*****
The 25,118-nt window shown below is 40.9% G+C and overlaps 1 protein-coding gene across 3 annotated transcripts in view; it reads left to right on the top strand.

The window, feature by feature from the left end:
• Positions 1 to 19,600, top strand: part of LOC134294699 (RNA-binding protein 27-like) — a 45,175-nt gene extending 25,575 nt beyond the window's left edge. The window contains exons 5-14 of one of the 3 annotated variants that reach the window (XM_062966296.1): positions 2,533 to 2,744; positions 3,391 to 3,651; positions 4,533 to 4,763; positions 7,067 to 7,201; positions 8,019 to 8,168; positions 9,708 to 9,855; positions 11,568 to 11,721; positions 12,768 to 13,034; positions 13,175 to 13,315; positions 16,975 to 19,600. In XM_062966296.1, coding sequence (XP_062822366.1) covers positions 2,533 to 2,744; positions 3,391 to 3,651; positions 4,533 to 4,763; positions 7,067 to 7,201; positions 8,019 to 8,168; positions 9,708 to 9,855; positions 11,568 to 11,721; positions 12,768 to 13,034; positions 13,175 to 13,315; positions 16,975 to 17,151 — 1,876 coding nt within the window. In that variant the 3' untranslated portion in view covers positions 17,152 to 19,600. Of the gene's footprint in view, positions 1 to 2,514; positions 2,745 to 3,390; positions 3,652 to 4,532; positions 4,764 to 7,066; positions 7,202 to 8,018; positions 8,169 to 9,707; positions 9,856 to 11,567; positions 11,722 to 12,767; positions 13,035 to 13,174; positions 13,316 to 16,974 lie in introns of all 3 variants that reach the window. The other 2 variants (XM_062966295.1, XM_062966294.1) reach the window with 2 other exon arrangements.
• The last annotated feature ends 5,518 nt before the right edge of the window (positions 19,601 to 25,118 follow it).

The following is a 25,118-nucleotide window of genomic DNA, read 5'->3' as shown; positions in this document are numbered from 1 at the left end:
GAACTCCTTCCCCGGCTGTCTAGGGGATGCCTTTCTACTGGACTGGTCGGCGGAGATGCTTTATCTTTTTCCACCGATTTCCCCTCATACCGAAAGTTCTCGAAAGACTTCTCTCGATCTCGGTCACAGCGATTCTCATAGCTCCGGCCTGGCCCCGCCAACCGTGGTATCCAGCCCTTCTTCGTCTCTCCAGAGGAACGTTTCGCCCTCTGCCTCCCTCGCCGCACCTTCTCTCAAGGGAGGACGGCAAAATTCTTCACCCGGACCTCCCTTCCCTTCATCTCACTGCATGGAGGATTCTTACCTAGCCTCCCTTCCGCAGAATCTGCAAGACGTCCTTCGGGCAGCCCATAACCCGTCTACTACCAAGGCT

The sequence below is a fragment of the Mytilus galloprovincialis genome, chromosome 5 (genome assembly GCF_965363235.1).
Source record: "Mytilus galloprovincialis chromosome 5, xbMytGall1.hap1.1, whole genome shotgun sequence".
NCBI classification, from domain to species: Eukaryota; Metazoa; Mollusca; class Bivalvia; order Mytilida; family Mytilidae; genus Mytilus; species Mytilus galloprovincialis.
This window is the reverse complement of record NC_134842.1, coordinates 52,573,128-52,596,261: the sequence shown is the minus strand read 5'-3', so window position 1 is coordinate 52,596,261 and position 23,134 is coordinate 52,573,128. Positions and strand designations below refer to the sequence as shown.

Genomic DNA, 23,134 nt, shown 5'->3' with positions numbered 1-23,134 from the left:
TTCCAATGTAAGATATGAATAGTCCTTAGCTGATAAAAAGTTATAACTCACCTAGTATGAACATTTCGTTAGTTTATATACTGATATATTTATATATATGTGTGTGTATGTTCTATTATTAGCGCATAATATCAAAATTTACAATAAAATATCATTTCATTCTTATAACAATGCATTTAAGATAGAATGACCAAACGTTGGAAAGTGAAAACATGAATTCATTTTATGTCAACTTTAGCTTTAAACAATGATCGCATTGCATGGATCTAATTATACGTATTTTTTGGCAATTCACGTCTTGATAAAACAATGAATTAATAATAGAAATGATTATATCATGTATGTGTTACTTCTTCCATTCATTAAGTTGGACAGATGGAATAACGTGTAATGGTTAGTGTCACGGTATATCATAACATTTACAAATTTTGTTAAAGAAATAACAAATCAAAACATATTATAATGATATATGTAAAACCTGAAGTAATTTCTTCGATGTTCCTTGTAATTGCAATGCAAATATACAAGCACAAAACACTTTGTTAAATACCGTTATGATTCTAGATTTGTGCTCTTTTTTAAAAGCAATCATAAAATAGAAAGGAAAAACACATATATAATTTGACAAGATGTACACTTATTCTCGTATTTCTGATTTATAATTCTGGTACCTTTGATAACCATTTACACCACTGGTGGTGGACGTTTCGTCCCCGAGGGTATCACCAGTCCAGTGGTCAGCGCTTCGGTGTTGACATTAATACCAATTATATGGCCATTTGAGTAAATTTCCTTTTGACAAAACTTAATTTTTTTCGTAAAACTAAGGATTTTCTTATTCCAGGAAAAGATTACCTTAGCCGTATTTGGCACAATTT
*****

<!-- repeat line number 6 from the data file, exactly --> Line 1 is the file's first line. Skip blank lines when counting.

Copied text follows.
GAACTCCTTCCCCGGCTGTCTAGGGGATGCCTTTCTACTGGACTGGTCGGCGGAGATGCTTTATCTTTTTCCACCGATTTCCCCTCATACCGAAAGTTCTCGAAAGACTTCTCTCGATCTCGGTCACAGCGATTCTCATAGCTCCGGCCTGGCCCCGCCAACCGTGGTATCCAGCCCTTCTTCGTCTCTCCAGAGGAACGTTTCGCCCTCTGCCTCCCTCGCCGCACCTTCTCTCAAGGGAGGACGGCAAAATTCTTCACCCGGACCTCCCTTCCCTTCATCTCACTGCATGGAGGATTCTTACCTAGCCTCCCTTCCGCAGAATCTGCAAGACGTCCTTCGGGCAGCCCATAACCCGTCTACTACCAAGGCT